A Ben-Gurion University of the Negev research group led by Prof. Ohad Birk has identified a gene that leads to nearsightedness. In an article appearing online in the American Journal of Human Genetics this Thursday, Birk and his team reveal that a mutation in LEPREL1 has been shown to cause myopia (nearsightedness) in a Bedouin tribe in southern Israel.
Myopia (nearsightedness) is the most common human eye disorder. Aside from being a significant public health concern, nearsightedness also leads to a higher incidence of other secondary eye disorders, such as retinal detachment, macular degeneration as well as early onset glaucoma and cataracts. Myopia is mostly a hereditary trait. However, in spite of decades of intensive research, the specific genes whose defects lead to nearsightedness have remained elusive.
In a manuscript appearing Thursday in the American Journal of Human Genetics, a research group led by Prof. Birk of the Morris Kahn Laboratory of Human Genetics at the National Institute for Biotechnology in the Negev (NIBN) at Ben-Gurion University of the Negev and the Dayan clinical genetics wing at Soroka University Medical Center describe the first gene whose defect specifically causes myopia. The gene, LEPREL1, encodes an enzyme that is essential for the final modification of collagen in the eye. In the absence of the active form of this enzyme, aberrant collagen is formed, causing the human eyeball to be longer than normal. As a consequence, light beams entering the eyeball focus in front of the retina rather than on the retina itself and myopia emerges.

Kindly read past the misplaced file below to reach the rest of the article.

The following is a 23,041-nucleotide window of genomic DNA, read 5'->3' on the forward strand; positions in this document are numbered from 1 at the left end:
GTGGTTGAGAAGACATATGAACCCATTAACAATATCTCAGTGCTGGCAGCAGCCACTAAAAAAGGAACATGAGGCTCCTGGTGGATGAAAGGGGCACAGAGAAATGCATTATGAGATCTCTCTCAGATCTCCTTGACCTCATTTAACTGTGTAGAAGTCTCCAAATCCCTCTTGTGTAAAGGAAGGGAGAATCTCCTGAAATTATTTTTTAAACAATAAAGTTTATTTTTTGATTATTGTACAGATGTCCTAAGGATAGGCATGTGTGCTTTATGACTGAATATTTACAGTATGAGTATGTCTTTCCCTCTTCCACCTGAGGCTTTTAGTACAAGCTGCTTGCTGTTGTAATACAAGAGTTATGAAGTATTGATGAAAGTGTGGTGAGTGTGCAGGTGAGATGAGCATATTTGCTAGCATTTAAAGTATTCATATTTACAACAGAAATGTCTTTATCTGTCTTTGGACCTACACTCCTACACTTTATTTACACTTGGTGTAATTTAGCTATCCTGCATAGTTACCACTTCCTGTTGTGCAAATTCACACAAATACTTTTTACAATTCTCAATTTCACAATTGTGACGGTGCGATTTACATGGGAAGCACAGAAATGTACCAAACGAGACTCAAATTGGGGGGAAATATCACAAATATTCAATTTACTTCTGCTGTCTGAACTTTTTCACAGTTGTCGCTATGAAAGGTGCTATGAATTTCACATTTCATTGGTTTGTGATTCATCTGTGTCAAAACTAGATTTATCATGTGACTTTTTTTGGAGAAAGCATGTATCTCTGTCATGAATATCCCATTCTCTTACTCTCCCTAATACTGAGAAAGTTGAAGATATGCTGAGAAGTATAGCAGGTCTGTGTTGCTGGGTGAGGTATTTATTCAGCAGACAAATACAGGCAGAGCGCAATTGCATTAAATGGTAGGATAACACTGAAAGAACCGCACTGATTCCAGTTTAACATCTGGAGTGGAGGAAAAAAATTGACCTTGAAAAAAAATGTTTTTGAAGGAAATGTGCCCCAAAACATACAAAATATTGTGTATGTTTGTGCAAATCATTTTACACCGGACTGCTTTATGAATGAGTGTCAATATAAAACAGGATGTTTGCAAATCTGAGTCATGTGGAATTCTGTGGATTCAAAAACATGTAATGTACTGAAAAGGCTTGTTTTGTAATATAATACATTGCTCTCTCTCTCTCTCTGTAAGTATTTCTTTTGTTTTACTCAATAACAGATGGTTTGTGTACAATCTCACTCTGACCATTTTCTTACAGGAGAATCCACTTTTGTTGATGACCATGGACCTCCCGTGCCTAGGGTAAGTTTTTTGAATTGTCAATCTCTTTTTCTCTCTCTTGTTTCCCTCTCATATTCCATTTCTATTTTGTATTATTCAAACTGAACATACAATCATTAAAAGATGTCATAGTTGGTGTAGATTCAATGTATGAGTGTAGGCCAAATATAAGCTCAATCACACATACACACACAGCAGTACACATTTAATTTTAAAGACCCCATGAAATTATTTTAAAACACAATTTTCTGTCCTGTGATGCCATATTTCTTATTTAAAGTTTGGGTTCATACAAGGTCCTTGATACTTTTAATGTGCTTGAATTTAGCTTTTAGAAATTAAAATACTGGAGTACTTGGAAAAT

The defective gene was identified in a thorough study of severe early-onset myopia that is common in a specific Bedouin tribe in southern Israel. As part of the research and in collaboration with a Finnish group, studies in a model system using insect cells demonstrated that the mutation is detrimental to the enzymatic activity of the enzyme.
“We are finally beginning to understand at a molecular level why nearsightedness occurs,” Prof. Birk says.
Future studies will elucidate whether LEPREL1 or its related genes play a significant role in the causation of myopia in the population at large as well. The study was largely carried out by Shikma Levin and Dr. Libe Gradstein of Birk’s research group, and was supported by the Kahn Family Foundation.
Prof. Birk’s group has thus far elucidated the molecular mechanisms leading to more than 15 human diseases, and the research findings are effectively implemented in massive screening tests and prevention programs.